These days we live in a digital world where everyone is connected and online. Friends and family even in far-flung corners of the world are only ever a click away. Global communication is something we take for granted and for at least one full generation it’s all they’ve ever known. But of course this wasn’t always the case and there is a long line of inventors, engineers and innovators we have to thank for this mind mind-bogglingly convenient world we now know.
Captain Robert Halpin was one of these important figures. 150 years ago he literally laid the foundations of modern communications when he installed the first transatlantic cable from Valentia Island in Kerry to Hearts Content, Newfoundland. This connected two continents and ushered in a new age of global telecommunications.
Robert Halpin was born 16th February 1836. His parents ran a small dockside tavern called the Bridge House in Wicklow (now the Bridge Tavern), a local haunt for seafarers and fishermen. Life for Robert growing up was closely intertwined with the sea. He watched the ships coming and going, the sailors working at the docks and in the tavern he was regularly regaled by tales of the sea and distant lands. He became fascinated with the sea and the ocean eventually called to him. At 11 he left home he decided to withdraw from formal education and instead set off on a life at sea.
Robert jumped right in the deep end beginning his career on a seven year apprenticeship on the sailing ship Briton that was involved in the North American trade making two round trips a year. The ships luck ran out when it got caught in bad weather and wrecked. Many lives went down with the Briton, but for Robert this was but his first brush with death and escaped from the drowning vessel.
He finished out his apprenticeship with the same company and throughout his career he had many adventures. He was temporarily stranded in Australia when more than half of the crew jumped ship to earn their fortune in the gold rush. But Robert’s loyalty remained and he stayed with the ship until enough crew could be mustered to man the voyage home. At 22 he was put in charge of the Argo and on returning home from her maiden voyage she got enveloped by a thick fog and struck rocks. No one was injured but the ship was ruined. Robert’s master’s ticket was suspended for nine months because of the mishap. For a time he was involved with the American Civil War, running the Yankee blockades bringing in supplies for the Confederate States.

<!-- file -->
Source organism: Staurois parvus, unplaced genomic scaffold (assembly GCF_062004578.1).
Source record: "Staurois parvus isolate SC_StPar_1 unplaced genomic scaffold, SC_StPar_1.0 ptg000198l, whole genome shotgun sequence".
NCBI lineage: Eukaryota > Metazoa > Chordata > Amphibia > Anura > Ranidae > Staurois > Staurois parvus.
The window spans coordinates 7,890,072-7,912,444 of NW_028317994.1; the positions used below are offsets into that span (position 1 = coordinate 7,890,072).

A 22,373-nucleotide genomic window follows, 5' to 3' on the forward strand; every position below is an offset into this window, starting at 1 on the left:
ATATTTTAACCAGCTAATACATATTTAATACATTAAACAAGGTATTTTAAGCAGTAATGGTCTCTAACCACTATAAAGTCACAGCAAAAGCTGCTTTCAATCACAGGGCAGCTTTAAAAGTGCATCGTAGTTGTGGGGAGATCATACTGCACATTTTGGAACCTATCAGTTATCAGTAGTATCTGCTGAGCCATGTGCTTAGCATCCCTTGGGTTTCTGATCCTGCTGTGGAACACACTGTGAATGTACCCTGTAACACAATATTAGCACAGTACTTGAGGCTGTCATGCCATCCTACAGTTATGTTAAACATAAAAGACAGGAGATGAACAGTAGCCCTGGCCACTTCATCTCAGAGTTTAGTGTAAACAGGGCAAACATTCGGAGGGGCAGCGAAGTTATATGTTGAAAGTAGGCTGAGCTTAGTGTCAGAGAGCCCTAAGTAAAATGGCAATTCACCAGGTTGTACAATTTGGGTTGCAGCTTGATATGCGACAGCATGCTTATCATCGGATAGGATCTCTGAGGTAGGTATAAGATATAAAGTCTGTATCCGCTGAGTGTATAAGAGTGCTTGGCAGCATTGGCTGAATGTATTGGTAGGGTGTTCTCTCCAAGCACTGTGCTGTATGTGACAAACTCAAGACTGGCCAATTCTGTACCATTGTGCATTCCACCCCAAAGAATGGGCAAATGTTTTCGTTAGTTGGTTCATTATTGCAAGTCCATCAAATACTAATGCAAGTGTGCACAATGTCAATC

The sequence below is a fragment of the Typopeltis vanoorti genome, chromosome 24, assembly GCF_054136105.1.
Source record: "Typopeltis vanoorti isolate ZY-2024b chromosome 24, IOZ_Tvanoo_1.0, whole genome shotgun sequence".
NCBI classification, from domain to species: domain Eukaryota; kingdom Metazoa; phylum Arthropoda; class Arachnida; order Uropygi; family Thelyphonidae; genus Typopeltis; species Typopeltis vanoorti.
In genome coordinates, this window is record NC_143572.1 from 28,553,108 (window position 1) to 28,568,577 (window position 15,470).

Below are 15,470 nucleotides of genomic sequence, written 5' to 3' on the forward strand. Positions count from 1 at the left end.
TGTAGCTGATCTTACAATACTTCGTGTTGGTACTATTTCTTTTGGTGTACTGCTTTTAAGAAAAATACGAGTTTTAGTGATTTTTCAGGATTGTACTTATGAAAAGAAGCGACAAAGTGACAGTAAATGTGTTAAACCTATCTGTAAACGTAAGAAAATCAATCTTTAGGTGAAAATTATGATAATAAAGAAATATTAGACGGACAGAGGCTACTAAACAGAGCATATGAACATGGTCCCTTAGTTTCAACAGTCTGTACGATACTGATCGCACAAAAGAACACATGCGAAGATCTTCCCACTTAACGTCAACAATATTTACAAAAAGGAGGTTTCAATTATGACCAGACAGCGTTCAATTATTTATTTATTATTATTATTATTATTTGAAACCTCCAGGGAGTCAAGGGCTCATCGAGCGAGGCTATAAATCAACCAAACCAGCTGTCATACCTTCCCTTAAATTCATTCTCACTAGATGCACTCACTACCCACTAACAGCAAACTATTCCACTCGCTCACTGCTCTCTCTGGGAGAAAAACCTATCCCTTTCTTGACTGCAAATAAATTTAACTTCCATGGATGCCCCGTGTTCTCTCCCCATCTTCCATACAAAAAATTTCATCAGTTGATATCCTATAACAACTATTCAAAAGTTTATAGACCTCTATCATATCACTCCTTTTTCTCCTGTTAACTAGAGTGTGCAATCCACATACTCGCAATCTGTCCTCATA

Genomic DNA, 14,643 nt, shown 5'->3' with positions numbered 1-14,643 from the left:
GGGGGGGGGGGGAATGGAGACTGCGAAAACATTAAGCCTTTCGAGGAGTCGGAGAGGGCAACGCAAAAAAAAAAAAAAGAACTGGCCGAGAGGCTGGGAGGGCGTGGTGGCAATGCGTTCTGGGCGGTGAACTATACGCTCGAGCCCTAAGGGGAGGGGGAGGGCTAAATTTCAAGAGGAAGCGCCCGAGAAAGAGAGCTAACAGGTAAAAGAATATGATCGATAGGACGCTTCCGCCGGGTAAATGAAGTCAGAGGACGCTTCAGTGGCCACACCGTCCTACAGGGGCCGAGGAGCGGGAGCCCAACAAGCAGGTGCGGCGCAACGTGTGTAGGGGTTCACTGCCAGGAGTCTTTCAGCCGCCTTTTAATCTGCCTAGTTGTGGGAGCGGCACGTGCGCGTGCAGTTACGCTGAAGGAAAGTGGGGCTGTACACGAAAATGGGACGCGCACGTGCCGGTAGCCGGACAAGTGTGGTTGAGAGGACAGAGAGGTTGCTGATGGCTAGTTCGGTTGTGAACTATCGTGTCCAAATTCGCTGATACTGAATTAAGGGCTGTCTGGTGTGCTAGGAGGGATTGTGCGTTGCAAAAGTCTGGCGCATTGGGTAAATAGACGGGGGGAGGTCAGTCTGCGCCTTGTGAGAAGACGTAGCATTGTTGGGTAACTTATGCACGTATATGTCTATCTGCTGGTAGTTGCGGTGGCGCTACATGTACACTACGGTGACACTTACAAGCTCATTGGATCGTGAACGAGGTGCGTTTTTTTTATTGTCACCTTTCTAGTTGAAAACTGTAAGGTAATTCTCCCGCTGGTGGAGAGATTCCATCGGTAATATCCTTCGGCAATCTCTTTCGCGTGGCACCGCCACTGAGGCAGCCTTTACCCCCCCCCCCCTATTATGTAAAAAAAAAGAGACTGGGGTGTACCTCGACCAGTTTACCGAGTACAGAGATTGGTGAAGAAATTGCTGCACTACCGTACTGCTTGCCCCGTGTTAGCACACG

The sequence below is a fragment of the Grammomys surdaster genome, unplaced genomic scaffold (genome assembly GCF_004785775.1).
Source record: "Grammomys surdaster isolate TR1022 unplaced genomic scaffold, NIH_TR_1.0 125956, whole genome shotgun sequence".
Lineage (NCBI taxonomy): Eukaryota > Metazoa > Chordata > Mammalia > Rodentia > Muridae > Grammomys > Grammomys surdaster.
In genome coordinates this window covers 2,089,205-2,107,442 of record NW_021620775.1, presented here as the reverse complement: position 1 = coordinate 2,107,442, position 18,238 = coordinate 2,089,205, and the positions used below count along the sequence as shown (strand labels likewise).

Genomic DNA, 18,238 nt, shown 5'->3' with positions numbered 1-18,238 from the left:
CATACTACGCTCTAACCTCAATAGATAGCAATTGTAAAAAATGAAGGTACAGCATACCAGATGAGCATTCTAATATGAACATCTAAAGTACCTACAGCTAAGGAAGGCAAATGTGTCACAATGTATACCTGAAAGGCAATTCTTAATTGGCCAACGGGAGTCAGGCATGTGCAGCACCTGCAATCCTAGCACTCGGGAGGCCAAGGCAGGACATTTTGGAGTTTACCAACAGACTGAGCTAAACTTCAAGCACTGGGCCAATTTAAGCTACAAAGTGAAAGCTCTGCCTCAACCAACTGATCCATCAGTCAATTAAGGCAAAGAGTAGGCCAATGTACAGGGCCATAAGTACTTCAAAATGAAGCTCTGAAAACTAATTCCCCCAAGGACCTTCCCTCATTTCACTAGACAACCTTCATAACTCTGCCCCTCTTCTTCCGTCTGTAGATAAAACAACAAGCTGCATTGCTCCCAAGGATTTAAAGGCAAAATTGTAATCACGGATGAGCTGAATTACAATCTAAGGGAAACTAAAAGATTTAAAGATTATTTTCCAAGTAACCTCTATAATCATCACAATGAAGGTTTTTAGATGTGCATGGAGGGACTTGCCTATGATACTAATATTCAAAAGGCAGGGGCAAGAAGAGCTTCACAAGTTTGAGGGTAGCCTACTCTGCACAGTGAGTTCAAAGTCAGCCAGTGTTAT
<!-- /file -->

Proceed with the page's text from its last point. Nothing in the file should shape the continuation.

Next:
But what Robert Halpin is best remembered for is his contribution to global telecommunications.
The Great Eastern, designed by Isambard Kingdom Brunel, was at the time the biggest ship on the waves, 693 feet long, 22,500 tons and could accommodate over 3000 passengers. But she was a commercial failure and was instead fitted out as a telegraph cable layer.
Robert joined the Great Eastern in 1865 as first officer. His first trip onboard was to link Europe and America by placing a 2600 mile cable from Valentia Island in Kerry to Hearts Content, Newfoundland. The first attempt to connect the United Kingdom to North America by underwater cable had been in 1858 but the connection only lasted a week before it fried. Their attempt also failed. The cable snapped several times and eventually was lost on the ocean floor unable to be retrieved.
A year later on the 13th of July 1866, with Robert at the helm, the Great Eastern left Valentia Island and returned to recover and repair the broken cable in an extraordinarily difficult feat of engineering. But only two weeks later they arrived in Newfoundland with the connection completed and for the first time the two continents were successfully connected together.
From 1869 and throughout the 1870’s with Halpin as commander, the Great Eastern continued on its mission to lay cables and connect the globe. In his years at the helm in lay over 26,000 miles of cables linking France and Canada, India and Singapore and Singapore to Australia.
He married in 1873 to Jessie Munn who he met in Newfoundland and retired fairly young. He built an impressive mansion in Tinakilly, now used as a guest house, and was heavily involved in local politics. He died on the 20th January 1897.